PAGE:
Creating Effective organic semiconductors


California’s Silicon Valley and Utah’s Silicon Slopes are named for the element most associated with semiconductors, the backbone of the computer revolution. Anything computerized or electronic depends on semiconductors, a substance with properties that conduct electrical current under certain conditions. Traditional semiconductors are made from inorganic materials—like silicon—that require vast amounts of water and energy to produce.

^ Zlatan Aksamija. ^^ Banner photo above: Muhamed Duhandžić holds two pieces of the organic semiconductor—the blue polymer has been doped with an iodine dopant. PHOTO CREDIT: HARRIET RICHARDSON/UNIVERSITY OF UTAH

For years, scientists have tried to make environmentally friendly alternatives using organic materials, such as polymers. Polymers are formed by linking small molecules together to make long chains. The polymerization process avoids many of the energy-intensive steps required in traditional semiconductor manufacturing and uses far less water and fewer gasses and chemicals. They’re also cheap to make and would enable flexible electronics, wearable sensors and biocompatible devices that could be introduced inside the body. The problem is that their conductivity, while good, is not as high as their inorganic counterparts.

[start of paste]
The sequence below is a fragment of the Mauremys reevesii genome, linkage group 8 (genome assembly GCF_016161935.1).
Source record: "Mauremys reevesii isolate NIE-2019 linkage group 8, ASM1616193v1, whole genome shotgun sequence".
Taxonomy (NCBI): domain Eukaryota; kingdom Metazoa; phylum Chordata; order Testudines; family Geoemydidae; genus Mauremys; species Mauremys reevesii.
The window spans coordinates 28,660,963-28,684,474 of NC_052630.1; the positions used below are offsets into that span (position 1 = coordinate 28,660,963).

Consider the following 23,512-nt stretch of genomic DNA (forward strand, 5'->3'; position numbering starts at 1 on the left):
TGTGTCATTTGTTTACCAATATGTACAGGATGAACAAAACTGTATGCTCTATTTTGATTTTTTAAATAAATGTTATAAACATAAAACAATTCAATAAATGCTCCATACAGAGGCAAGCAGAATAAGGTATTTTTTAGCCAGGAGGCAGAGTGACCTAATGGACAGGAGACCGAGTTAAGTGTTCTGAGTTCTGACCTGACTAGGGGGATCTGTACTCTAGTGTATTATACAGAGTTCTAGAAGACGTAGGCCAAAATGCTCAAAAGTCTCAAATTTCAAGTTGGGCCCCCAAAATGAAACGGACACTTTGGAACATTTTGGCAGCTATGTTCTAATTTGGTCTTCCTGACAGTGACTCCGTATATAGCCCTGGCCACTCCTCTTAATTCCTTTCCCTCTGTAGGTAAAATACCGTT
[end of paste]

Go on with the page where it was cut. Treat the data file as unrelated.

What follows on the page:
All electronic materials require doping, a method of infusing molecules into semiconductors to boost conductivity. Scientists use molecules, called dopants, to define the conductive parts of electrical circuits. Doping in organic materials has vexed scientists because of a lack of consistency—sometimes dopants improve conductivity while other times they make it worse.  In a new study, researchers from the University of Utah and University of Massachusetts Amherst have uncovered the physics that drive dopant and polymer interactions that explain the inconsistent conductivity issue.

Positively charged carriers are pulled back by negatively charged dopants from the polymer chains, preventing the flow of electrical current and tanking the material’s conductivity. The team discovered that, when enough dopants were injected into the system, the electrons’ behavior changed to act as a collective screen against the attractive forces, allowing the rest of the electrons to flow unimpeded.

“The ideal case would be to dump a bunch of free electrons into the material to do the work of conducting. Of course, we can’t—we have to use molecules to supply the electrons,” said Zlatan Akšamija, associate professor of materials science and engineering at the U and lead author of the study. “Our next step is to find the dopant/organic material combinations that can weaken that interaction and make the conductivity even higher. But we didn’t understand that interaction well enough to be able to tackle it until now.”

The study was published on Dec. 13, 2023, in the journal Physical Review Letters.

Read the full story by Lisa Potter in @theU.